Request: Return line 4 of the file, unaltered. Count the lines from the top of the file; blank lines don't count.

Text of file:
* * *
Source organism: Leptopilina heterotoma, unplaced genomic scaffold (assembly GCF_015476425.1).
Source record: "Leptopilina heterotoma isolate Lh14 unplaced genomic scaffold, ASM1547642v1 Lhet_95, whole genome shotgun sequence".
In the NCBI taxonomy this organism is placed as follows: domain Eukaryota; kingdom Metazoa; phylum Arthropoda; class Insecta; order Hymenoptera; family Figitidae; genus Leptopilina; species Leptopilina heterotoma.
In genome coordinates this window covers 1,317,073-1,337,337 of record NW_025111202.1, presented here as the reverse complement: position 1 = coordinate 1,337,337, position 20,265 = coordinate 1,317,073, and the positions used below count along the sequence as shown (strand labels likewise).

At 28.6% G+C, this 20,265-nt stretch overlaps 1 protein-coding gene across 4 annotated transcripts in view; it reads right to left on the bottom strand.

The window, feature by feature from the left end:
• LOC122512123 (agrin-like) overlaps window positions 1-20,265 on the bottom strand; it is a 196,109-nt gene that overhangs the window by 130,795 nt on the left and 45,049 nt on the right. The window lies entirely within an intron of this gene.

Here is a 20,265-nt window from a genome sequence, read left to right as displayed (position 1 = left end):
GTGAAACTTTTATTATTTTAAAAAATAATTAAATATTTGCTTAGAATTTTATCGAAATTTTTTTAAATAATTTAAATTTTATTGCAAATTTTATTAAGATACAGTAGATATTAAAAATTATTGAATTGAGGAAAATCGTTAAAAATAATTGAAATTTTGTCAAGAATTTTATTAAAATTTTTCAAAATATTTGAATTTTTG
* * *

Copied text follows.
In genome coordinates this window covers 1,317,073-1,337,337 of record NW_025111202.1, presented here as the reverse complement: position 1 = coordinate 1,337,337, position 20,265 = coordinate 1,317,073, and the positions used below count along the sequence as shown (strand labels likewise).